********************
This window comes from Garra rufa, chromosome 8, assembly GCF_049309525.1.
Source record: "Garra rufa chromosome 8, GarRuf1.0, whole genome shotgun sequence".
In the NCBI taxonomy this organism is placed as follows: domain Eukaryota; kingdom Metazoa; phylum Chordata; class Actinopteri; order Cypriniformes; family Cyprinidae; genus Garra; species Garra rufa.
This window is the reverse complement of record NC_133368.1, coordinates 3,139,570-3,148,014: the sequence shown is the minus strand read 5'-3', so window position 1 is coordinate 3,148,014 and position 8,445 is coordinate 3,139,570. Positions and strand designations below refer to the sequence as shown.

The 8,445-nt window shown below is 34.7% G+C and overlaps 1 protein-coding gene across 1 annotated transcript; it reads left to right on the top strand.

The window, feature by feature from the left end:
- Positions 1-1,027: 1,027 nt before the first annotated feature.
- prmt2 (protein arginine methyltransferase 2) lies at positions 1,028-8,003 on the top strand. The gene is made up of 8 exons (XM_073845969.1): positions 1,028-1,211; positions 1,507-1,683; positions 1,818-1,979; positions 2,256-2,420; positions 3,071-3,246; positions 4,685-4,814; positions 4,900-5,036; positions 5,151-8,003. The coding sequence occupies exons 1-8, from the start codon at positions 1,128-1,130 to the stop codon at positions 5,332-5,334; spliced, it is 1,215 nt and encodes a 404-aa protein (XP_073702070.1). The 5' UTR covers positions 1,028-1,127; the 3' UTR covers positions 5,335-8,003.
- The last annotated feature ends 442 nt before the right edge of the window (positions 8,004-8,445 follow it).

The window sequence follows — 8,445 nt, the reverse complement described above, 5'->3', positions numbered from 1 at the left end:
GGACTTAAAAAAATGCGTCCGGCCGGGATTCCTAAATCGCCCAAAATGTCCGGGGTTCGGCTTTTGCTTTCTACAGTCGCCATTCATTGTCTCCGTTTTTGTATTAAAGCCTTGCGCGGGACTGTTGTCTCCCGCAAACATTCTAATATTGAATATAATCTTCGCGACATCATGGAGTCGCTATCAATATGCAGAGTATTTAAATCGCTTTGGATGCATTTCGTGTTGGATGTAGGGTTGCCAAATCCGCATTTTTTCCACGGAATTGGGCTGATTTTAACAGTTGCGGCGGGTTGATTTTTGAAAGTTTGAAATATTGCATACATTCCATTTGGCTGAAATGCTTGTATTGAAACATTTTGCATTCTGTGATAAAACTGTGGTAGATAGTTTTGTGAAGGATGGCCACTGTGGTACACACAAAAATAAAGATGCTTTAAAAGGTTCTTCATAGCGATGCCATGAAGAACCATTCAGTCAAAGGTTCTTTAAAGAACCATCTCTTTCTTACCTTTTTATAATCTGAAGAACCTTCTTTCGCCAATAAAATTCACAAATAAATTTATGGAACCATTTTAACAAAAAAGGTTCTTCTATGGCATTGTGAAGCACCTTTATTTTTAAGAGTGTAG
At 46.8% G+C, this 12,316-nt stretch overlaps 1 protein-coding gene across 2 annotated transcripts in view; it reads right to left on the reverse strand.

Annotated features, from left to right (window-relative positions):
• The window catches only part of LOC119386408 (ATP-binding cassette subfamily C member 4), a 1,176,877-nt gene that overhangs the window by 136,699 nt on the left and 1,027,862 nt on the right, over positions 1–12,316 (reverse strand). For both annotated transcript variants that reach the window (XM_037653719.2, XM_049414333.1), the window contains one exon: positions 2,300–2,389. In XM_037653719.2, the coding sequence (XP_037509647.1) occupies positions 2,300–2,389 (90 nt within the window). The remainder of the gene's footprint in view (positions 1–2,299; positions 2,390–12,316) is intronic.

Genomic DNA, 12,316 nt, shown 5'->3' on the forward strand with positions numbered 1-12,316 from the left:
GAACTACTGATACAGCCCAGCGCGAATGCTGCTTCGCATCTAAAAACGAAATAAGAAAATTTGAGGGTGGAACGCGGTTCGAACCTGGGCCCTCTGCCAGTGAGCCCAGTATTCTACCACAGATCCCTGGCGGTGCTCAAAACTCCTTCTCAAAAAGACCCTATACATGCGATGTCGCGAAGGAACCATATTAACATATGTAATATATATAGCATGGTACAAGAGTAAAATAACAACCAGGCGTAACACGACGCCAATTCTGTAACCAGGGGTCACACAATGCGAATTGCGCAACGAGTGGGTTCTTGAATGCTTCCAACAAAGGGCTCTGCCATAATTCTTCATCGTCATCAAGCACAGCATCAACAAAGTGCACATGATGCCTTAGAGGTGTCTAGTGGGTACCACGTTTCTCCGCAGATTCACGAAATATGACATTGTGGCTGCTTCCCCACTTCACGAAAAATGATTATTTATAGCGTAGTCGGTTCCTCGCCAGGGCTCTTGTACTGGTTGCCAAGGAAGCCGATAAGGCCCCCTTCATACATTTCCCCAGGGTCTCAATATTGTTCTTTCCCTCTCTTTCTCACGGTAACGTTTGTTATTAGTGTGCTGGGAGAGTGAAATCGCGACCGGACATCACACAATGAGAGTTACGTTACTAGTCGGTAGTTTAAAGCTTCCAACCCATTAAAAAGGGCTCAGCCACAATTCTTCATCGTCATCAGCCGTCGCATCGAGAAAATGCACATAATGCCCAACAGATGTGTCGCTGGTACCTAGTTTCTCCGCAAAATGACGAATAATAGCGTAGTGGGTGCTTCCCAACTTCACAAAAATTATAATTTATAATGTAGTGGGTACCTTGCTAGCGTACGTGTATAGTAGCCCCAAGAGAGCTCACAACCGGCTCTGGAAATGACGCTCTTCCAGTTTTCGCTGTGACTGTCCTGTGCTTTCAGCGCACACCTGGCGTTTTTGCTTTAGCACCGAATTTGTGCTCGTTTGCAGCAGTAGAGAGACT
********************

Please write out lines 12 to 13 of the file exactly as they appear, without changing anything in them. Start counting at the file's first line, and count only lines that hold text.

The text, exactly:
At 46.8% G+C, this 12,316-nt stretch overlaps 1 protein-coding gene across 2 annotated transcripts in view; it reads right to left on the reverse strand.

Annotated features, from left to right (window-relative positions):